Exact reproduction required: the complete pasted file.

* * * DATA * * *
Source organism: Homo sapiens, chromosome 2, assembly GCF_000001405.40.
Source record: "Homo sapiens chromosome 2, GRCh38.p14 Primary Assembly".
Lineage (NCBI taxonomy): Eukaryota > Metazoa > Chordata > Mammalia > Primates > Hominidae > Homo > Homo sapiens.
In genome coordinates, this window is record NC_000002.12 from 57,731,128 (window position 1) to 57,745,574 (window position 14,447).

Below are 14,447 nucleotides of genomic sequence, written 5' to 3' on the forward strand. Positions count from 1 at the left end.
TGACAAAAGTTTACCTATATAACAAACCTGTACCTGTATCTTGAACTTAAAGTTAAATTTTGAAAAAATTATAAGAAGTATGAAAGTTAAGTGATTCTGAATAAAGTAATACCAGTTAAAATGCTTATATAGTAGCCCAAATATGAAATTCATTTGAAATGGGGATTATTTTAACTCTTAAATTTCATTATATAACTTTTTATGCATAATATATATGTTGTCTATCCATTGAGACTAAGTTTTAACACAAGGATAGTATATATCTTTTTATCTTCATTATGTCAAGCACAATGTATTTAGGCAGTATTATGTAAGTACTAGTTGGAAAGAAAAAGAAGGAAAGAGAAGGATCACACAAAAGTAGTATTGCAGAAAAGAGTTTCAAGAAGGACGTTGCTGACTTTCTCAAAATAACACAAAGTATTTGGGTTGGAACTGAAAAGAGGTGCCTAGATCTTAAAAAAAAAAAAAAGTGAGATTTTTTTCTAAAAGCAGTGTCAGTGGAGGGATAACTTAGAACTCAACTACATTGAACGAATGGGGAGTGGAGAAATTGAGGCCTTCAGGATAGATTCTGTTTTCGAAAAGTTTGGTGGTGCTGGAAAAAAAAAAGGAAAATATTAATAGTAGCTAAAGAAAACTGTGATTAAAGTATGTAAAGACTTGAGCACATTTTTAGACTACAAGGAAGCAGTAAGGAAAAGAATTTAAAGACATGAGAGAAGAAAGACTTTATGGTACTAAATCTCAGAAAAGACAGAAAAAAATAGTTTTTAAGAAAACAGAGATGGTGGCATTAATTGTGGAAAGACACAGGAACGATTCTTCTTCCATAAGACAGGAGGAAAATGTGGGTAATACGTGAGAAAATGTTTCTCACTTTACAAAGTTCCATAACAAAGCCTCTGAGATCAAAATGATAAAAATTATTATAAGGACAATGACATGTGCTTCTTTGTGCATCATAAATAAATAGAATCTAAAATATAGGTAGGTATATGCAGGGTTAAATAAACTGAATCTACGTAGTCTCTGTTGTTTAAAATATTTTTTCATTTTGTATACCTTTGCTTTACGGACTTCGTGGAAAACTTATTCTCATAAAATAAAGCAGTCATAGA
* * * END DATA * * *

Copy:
Source organism: Homo sapiens, chromosome 2, assembly GCF_000001405.40.
Source record: "Homo sapiens chromosome 2, GRCh38.p14 Primary Assembly".
Lineage (NCBI taxonomy): Eukaryota > Metazoa > Chordata > Mammalia > Primates > Hominidae > Homo > Homo sapiens.
In genome coordinates, this window is record NC_000002.12 from 57,731,128 (window position 1) to 57,745,574 (window position 14,447).

Below are 14,447 nucleotides of genomic sequence, written 5' to 3' on the forward strand. Positions count from 1 at the left end.
TGACAAAAGTTTACCTATATAACAAACCTGTACCTGTATCTTGAACTTAAAGTTAAATTTTGAAAAAATTATAAGAAGTATGAAAGTTAAGTGATTCTGAATAAAGTAATACCAGTTAAAATGCTTATATAGTAGCCCAAATATGAAATTCATTTGAAATGGGGATTATTTTAACTCTTAAATTTCATTATATAACTTTTTATGCATAATATATATGTTGTCTATCCATTGAGACTAAGTTTTAACACAAGGATAGTATATATCTTTTTATCTTCATTATGTCAAGCACAATGTATTTAGGCAGTATTATGTAAGTACTAGTTGGAAAGAAAAAGAAGGAAAGAGAAGGATCACACAAAAGTAGTATTGCAGAAAAGAGTTTCAAGAAGGACGTTGCTGACTTTCTCAAAATAACACAAAGTATTTGGGTTGGAACTGAAAAGAGGTGCCTAGATCTTAAAAAAAAAAAAAAGTGAGATTTTTTTCTAAAAGCAGTGTCAGTGGAGGGATAACTTAGAACTCAACTACATTGAACGAATGGGGAGTGGAGAAATTGAGGCCTTCAGGATAGATTCTGTTTTCGAAAAGTTTGGTGGTGCTGGAAAAAAAAAAGGAAAATATTAATAGTAGCTAAAGAAAACTGTGATTAAAGTATGTAAAGACTTGAGCACATTTTTAGACTACAAGGAAGCAGTAAGGAAAAGAATTTAAAGACATGAGAGAAGAAAGACTTTATGGTACTAAATCTCAGAAAAGACAGAAAAAAATAGTTTTTAAGAAAACAGAGATGGTGGCATTAATTGTGGAAAGACACAGGAACGATTCTTCTTCCATAAGACAGGAGGAAAATGTGGGTAATACGTGAGAAAATGTTTCTCACTTTACAAAGTTCCATAACAAAGCCTCTGAGATCAAAATGATAAAAATTATTATAAGGACAATGACATGTGCTTCTTTGTGCATCATAAATAAATAGAATCTAAAATATAGGTAGGTATATGCAGGGTTAAATAAACTGAATCTACGTAGTCTCTGTTGTTTAAAATATTTTTTCATTTTGTATACCTTTGCTTTACGGACTTCGTGGAAAACTTATTCTCATAAAATAAAGCAGTCATAGA